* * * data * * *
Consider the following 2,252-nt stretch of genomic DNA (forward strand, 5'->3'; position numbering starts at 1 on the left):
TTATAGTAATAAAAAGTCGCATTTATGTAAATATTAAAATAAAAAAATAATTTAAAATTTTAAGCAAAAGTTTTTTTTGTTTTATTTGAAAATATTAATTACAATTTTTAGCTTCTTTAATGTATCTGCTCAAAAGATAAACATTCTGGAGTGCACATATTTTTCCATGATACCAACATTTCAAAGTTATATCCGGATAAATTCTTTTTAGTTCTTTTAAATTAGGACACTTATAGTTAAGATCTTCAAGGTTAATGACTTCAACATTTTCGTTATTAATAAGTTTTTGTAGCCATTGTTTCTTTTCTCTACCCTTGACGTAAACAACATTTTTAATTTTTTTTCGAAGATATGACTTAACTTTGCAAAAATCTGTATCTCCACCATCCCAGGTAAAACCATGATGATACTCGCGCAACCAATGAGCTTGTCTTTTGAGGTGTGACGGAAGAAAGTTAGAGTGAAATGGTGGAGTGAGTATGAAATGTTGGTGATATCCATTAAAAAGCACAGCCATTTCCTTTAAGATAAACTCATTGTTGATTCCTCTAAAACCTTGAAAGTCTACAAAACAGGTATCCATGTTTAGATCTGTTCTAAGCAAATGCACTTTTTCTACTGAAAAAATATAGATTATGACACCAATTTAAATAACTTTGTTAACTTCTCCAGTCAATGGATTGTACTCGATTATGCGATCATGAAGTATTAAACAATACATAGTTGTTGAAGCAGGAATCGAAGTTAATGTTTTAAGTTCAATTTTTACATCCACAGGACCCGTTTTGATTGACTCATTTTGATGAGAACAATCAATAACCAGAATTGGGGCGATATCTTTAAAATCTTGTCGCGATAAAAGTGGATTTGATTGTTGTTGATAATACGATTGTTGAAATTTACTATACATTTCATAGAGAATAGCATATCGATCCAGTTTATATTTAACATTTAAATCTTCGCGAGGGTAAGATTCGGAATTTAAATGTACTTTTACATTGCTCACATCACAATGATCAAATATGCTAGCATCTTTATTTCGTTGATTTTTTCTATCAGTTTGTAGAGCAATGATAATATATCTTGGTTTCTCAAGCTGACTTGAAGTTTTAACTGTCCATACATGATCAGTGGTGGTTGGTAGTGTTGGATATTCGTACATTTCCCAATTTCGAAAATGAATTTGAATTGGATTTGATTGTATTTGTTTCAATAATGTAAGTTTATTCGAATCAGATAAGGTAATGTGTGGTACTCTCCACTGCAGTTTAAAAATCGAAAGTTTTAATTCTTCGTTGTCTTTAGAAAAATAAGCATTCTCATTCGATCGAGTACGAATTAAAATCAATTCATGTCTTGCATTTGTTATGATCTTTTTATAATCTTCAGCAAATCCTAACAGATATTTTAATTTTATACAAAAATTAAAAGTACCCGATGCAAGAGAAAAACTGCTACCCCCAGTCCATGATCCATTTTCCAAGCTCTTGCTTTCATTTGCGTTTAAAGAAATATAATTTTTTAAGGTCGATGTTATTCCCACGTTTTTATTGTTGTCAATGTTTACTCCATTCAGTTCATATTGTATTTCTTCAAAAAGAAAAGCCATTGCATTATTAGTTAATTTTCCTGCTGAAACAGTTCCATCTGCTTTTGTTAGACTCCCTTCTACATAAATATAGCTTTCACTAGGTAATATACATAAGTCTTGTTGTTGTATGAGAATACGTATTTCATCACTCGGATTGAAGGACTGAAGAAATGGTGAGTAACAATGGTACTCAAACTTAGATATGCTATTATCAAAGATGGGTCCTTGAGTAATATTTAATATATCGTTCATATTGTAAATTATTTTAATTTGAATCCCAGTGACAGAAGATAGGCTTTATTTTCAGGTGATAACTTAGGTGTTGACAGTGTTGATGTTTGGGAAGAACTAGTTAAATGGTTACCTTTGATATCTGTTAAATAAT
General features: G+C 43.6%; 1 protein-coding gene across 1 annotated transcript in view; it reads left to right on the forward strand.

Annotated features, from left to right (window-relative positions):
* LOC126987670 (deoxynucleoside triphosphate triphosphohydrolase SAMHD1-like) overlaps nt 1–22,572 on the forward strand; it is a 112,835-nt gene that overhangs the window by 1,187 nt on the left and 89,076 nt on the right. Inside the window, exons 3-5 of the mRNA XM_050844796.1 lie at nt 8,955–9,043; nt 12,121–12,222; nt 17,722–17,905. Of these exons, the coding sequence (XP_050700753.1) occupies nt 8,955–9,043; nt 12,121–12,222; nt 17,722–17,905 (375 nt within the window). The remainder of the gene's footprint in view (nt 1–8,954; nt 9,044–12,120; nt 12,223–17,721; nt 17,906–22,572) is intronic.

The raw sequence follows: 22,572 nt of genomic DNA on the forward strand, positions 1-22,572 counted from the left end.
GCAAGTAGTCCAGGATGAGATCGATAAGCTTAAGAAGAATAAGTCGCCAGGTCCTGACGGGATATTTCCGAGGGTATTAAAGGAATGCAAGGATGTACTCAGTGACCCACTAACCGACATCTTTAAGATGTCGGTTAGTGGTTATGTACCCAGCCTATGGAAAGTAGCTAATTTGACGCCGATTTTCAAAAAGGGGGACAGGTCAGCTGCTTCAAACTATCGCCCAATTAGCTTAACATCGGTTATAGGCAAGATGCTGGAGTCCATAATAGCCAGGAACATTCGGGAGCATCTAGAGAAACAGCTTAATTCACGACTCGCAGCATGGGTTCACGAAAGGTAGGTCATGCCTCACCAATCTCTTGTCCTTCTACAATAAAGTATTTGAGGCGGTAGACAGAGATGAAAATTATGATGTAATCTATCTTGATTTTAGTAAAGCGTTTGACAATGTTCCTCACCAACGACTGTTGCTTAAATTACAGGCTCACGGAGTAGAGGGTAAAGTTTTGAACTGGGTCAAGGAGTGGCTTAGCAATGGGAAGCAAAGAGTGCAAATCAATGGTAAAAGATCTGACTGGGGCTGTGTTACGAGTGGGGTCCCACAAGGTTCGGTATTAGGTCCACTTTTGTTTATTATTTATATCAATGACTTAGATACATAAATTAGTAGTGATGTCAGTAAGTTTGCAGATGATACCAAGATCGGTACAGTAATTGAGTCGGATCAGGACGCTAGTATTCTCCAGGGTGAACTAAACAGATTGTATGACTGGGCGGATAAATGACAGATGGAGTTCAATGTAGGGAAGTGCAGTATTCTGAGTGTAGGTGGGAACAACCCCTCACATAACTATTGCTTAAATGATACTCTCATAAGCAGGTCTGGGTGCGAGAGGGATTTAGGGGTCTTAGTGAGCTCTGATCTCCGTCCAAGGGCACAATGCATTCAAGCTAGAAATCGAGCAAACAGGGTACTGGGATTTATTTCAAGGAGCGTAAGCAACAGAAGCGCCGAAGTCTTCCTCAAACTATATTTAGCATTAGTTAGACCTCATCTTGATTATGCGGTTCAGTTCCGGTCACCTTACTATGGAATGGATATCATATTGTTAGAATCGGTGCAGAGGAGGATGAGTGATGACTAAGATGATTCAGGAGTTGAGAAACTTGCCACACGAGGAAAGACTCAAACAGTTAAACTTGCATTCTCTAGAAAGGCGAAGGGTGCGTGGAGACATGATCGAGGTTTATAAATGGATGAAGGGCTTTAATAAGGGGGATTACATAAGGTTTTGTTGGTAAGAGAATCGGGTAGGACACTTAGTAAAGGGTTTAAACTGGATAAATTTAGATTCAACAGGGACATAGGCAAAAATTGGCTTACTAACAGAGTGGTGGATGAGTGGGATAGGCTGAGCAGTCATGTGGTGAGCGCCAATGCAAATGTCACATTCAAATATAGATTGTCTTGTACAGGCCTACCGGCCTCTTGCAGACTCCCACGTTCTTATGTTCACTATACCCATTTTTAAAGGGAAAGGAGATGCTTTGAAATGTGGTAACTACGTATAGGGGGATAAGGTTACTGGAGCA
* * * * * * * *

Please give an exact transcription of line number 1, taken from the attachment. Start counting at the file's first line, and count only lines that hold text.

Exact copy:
Consider the following 2,252-nt stretch of genomic DNA (forward strand, 5'->3'; position numbering starts at 1 on the left):